How Supreme Court's healthcare ruling will affect you

April 4, 2012

If a key part of the healthcare reform law is ruled unconstitutional it could change the way you practice, say health law experts. And one group of your patients is especially vulnerable.

The number of uninsured patients at your practice likely will stay the same or increase in the next few years in light of the U.S. Supreme Court’s hearings last week about the healthcare reform law.

The Patient Protection and Affordable Care Act’s (PPACA’s) requirement that all Americans must carry insurance by 2014 probably will be ruled unconstitutional, health law experts told Medical EconomicseConsult. Other legal issues facing the act, such as an expansion of Medicaid eligibility and whether the mandate can be separated from the rest of law, are uncertain.

Judging from some of the justices’ hostile questions during last week’s hearings, it seems likely that the Supreme Court will, at the very least, strike down the mandate that all Americans must carry insurance or pay a fine, experts said.

“Making bets based on oral arguments does entail a significant amount of speculation,” says Theodore Ruger, professor at the University of Pennsylvania Law School. “However, I think many of us, myself included, were struck by how skeptical a number of justices seemed of the government’s case.”

Ruger, who was a law clerk to Justice Stephen Breyer from 1997 to 1998, says that Justice Anthony Kennedy, considered to be the swing vote on the court, revealed his mindset during questioning on the individual mandate.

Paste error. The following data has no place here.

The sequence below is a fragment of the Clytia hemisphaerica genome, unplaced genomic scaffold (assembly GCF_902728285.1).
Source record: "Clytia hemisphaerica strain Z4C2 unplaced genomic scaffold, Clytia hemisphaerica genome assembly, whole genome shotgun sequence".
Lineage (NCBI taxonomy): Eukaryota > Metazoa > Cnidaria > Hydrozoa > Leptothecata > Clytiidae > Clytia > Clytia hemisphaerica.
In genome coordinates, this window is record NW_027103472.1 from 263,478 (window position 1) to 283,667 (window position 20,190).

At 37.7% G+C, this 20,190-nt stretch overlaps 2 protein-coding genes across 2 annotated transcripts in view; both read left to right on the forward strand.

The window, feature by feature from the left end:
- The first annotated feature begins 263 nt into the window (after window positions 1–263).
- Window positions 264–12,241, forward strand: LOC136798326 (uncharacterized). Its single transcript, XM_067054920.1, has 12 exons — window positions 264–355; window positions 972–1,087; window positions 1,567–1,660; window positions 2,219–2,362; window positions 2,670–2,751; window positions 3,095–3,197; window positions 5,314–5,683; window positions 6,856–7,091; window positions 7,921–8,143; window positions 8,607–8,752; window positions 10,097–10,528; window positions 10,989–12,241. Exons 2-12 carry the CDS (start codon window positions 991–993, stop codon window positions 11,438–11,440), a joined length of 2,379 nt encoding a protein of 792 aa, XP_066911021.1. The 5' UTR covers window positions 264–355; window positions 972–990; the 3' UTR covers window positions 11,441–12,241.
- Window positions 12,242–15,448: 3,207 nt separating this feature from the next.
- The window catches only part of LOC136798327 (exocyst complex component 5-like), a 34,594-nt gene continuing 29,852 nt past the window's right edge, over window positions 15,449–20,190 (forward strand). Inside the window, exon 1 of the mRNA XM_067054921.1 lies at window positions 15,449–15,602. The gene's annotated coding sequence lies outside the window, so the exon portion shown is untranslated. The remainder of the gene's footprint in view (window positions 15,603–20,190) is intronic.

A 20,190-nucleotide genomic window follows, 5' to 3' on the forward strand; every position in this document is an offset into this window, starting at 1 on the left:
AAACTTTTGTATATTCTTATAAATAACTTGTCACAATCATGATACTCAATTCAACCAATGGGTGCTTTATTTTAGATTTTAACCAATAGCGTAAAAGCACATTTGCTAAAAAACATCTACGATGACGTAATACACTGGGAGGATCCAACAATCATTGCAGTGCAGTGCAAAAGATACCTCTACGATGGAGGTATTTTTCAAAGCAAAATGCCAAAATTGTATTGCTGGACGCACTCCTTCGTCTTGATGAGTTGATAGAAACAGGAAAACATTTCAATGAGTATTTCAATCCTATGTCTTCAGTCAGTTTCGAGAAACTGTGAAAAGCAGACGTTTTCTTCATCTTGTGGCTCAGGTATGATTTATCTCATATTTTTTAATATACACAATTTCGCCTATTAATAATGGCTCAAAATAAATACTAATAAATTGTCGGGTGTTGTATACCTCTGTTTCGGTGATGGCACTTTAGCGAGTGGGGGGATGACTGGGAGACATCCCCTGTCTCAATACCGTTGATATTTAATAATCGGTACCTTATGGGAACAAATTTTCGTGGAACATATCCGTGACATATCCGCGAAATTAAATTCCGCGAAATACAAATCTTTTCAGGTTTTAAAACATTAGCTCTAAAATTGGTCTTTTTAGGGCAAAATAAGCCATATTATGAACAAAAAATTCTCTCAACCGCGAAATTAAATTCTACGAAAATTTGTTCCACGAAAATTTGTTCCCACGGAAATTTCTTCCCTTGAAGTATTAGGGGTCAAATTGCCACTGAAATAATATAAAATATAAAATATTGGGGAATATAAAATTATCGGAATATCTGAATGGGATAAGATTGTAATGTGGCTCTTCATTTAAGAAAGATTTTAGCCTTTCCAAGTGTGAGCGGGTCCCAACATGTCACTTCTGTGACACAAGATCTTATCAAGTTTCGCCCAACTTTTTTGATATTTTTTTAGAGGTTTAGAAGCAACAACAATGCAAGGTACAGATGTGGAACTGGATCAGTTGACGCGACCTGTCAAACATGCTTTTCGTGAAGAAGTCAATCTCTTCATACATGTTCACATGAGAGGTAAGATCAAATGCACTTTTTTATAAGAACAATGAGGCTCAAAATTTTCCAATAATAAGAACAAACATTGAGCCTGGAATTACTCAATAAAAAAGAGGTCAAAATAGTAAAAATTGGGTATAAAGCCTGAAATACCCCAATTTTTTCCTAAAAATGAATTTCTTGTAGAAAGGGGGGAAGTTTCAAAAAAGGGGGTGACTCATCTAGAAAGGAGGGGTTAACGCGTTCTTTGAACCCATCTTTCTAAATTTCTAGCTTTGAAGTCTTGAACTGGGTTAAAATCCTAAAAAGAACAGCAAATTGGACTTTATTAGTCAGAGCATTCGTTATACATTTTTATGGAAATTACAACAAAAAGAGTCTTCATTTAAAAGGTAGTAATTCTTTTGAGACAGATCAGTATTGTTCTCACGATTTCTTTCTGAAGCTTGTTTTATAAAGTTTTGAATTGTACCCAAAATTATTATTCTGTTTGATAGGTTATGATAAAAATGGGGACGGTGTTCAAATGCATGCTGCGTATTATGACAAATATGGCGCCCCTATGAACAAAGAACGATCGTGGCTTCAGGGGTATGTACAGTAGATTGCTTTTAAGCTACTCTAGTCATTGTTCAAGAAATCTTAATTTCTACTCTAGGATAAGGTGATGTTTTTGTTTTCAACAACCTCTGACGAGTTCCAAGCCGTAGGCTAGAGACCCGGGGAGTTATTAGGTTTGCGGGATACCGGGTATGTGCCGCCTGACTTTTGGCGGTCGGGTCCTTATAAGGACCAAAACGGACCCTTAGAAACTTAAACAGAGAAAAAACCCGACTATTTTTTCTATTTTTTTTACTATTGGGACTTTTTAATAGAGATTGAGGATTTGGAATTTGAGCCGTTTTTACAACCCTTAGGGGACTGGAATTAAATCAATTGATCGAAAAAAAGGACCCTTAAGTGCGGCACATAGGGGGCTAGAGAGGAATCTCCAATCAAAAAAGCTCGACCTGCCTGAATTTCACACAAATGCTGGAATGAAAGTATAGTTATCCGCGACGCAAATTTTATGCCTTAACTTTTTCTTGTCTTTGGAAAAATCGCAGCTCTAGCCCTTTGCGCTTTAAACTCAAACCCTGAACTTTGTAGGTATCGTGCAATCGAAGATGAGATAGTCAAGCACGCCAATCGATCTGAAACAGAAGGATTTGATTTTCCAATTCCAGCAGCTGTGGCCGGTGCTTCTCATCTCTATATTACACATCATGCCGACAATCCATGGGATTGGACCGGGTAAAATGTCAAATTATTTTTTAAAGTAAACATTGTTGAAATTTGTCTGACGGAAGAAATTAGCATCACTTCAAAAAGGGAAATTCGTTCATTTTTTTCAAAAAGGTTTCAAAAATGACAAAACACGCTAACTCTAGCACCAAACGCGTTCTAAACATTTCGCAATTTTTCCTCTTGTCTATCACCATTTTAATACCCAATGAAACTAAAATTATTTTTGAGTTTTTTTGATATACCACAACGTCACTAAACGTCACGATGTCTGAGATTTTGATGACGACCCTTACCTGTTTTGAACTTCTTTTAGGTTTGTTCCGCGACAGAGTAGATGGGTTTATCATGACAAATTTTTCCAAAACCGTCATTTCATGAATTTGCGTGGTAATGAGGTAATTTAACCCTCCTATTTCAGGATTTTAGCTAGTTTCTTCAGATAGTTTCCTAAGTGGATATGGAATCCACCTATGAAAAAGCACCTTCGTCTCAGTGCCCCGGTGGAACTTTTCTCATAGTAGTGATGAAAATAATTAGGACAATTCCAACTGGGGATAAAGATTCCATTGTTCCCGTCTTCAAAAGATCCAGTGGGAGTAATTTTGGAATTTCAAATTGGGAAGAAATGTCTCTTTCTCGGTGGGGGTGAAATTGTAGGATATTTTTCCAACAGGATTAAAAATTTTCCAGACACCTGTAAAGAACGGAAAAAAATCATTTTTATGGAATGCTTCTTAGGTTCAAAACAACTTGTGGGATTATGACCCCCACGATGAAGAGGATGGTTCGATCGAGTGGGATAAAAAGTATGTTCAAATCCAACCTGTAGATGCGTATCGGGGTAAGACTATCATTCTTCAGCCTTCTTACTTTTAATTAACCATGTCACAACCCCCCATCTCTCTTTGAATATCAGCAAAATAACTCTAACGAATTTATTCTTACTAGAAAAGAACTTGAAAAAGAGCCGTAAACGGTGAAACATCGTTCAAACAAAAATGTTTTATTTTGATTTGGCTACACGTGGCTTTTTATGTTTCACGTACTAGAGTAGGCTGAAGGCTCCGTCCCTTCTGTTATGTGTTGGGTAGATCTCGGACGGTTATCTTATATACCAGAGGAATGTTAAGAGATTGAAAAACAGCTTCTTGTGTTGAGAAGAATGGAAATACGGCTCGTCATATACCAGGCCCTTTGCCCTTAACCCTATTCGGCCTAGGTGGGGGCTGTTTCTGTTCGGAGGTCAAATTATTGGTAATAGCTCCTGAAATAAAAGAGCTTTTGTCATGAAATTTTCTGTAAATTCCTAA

“He said, in effect, that the [PPACA] would change the average American’s fundamental relationship with the federal government,” Ruger says,“suggesting that he feels the act is quite a bit more sweeping than I think it actually is.”

If the court overturns the mandate, doctors would likely see more uninsured patients at their practices, says Timothy Jost, professor at the Washington and Lee University School of Law and co-author of a casebook, Health Law.

More patients may also defer care to avoid out-of-pocket expenses or visit their physicians despite being unable to afford a copayment.

“Millions of Americans now have coverage for preventive care without cost-sharing,” Jost says. “Frankly, cost-sharing is important to doctors because a lot of it is uncollectable.”

The statute also contains provisions for primary care physicians to receive a 10% payment bonus on their Medicare charges through 2015 and to equalize Medicaid payment rates with those of Medicare in 2013 and 2014.

Physician practices likely will be less affected than will hospitals if the law is overturned, Jost says. Hospital emergency departments are required by the Emergency Medical Treatment and Active Labor Act to care for patients who are uninsured or unable to pay.

“Young adults don’t consume very much healthcare, but they are the group most likely to end up in an emergency room with a trauma-related injury,” Jost says. “[Reversing the law] will have a direct economic effect.”

Justices are expected to issue their ruling in June.

“I don’t think we can say that the fact the judges gave the solicitor general a hard time means that the statue is on its last legs,” Jost says. “But some of the justices did tip their hand.”

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